Everyday I believe my daughter will live. I believe that her cancer will not come back as there is no point believing anything else or even thinking about it unless it was to return (or so I keep telling myself). I fight for some control over life internally knowing darn well I don’t have any. I fight to make something positive out of this journey because I am a fighter. I am stubborn as hell and if there is one thing that I will not allow happen is for Cancer to get the better of myself or my family. There is the chance it could take my daughter but I am determined it will not take myself or my family along with her.
For hours and days, and weeks, I sat in the hospital with Teagan playing, caring for her, and being there with her. We got our diagnosis at the beginning and then we began the active fight against Teagan’s cancer with chemotherapy. We received an immense amount of support from our community. My colleagues at work donated an entire year worth of sick leave so that I could be with my daughter and still keep medical coverage for myself. I was offered to be a part of a research study (PRISM) at the hospital which offered basic coping strategies in an effort to help alleviate some of the stress for parents going through this.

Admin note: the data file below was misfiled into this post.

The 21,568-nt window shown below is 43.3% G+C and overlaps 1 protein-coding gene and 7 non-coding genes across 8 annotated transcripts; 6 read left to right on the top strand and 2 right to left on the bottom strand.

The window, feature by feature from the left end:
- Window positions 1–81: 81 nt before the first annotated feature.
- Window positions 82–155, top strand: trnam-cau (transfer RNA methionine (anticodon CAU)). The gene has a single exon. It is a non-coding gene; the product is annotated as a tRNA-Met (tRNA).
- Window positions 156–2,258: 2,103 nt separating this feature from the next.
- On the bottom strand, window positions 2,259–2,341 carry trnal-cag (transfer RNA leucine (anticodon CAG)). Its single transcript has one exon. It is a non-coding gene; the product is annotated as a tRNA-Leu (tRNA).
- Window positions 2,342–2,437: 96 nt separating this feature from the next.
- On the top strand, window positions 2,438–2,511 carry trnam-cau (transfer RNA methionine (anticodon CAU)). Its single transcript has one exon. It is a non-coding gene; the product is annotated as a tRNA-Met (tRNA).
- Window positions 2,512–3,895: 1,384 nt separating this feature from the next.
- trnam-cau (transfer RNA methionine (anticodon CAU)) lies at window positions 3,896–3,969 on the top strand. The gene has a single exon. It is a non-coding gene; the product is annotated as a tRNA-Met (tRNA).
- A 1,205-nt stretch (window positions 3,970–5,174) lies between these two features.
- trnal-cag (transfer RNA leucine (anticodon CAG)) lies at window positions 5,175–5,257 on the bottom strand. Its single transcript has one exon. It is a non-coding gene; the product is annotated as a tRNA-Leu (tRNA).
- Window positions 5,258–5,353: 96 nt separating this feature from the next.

One thing I noticed and my husband as well was that after we got our diagnosis we were left to begin this fight in our hospital room by ourselves internally. We had an amazing medical staff and an amazing community of family and friends but we did not know anyone else going through this same type of thing or anyone who had already been through this. Outside the clear doors of our hospital room we saw other parents walking to and from so we knew they existed but that was all we saw. One day while taking Teagan around the halls of the hospital I saw another Mom wandering the halls and she noticed that Teagan had a similar scar on her head as her son. This was the first brain tumor Mom I had met four months into this process. Don’t get me wrong, we had plenty of support from our own community. As soon as I met two other Mother’s going through similar things with their child having brain cancer though, I realized that there was a huge gap in connecting parents to other parents for support.